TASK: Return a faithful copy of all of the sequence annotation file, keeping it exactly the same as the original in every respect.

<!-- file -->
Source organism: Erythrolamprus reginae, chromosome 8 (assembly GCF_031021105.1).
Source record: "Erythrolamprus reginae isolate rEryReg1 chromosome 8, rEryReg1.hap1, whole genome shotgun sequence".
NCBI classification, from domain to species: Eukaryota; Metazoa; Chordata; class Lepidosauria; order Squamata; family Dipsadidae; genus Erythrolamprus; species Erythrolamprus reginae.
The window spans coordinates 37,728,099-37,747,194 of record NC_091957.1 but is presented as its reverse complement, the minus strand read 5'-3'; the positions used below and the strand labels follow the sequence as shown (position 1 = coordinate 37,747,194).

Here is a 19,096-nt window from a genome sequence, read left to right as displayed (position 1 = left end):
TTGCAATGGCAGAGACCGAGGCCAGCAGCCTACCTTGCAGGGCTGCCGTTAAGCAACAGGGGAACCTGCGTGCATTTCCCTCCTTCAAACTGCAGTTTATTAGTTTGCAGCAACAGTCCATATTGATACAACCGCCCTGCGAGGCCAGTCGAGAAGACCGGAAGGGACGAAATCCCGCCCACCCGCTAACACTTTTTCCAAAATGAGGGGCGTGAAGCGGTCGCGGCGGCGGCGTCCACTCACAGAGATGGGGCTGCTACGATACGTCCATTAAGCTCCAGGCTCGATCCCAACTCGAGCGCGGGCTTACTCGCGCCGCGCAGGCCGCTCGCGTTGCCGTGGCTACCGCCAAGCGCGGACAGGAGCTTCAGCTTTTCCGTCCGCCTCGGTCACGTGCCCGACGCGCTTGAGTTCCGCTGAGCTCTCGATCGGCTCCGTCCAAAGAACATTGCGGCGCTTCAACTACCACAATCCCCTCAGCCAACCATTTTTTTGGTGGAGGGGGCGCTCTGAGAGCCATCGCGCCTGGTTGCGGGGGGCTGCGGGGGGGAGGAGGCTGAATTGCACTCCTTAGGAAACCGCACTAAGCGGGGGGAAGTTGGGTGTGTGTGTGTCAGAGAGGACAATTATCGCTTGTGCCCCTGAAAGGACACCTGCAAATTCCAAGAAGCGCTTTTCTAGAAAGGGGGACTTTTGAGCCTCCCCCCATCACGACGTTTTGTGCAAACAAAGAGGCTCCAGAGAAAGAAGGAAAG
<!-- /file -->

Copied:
Source organism: Erythrolamprus reginae, chromosome 8 (assembly GCF_031021105.1).
Source record: "Erythrolamprus reginae isolate rEryReg1 chromosome 8, rEryReg1.hap1, whole genome shotgun sequence".
NCBI classification, from domain to species: Eukaryota; Metazoa; Chordata; class Lepidosauria; order Squamata; family Dipsadidae; genus Erythrolamprus; species Erythrolamprus reginae.
The window spans coordinates 37,728,099-37,747,194 of record NC_091957.1 but is presented as its reverse complement, the minus strand read 5'-3'; the positions used below and the strand labels follow the sequence as shown (position 1 = coordinate 37,747,194).

Here is a 19,096-nt window from a genome sequence, read left to right as displayed (position 1 = left end):
TTGCAATGGCAGAGACCGAGGCCAGCAGCCTACCTTGCAGGGCTGCCGTTAAGCAACAGGGGAACCTGCGTGCATTTCCCTCCTTCAAACTGCAGTTTATTAGTTTGCAGCAACAGTCCATATTGATACAACCGCCCTGCGAGGCCAGTCGAGAAGACCGGAAGGGACGAAATCCCGCCCACCCGCTAACACTTTTTCCAAAATGAGGGGCGTGAAGCGGTCGCGGCGGCGGCGTCCACTCACAGAGATGGGGCTGCTACGATACGTCCATTAAGCTCCAGGCTCGATCCCAACTCGAGCGCGGGCTTACTCGCGCCGCGCAGGCCGCTCGCGTTGCCGTGGCTACCGCCAAGCGCGGACAGGAGCTTCAGCTTTTCCGTCCGCCTCGGTCACGTGCCCGACGCGCTTGAGTTCCGCTGAGCTCTCGATCGGCTCCGTCCAAAGAACATTGCGGCGCTTCAACTACCACAATCCCCTCAGCCAACCATTTTTTTGGTGGAGGGGGCGCTCTGAGAGCCATCGCGCCTGGTTGCGGGGGGCTGCGGGGGGGAGGAGGCTGAATTGCACTCCTTAGGAAACCGCACTAAGCGGGGGGAAGTTGGGTGTGTGTGTGTCAGAGAGGACAATTATCGCTTGTGCCCCTGAAAGGACACCTGCAAATTCCAAGAAGCGCTTTTCTAGAAAGGGGGACTTTTGAGCCTCCCCCCATCACGACGTTTTGTGCAAACAAAGAGGCTCCAGAGAAAGAAGGAAAG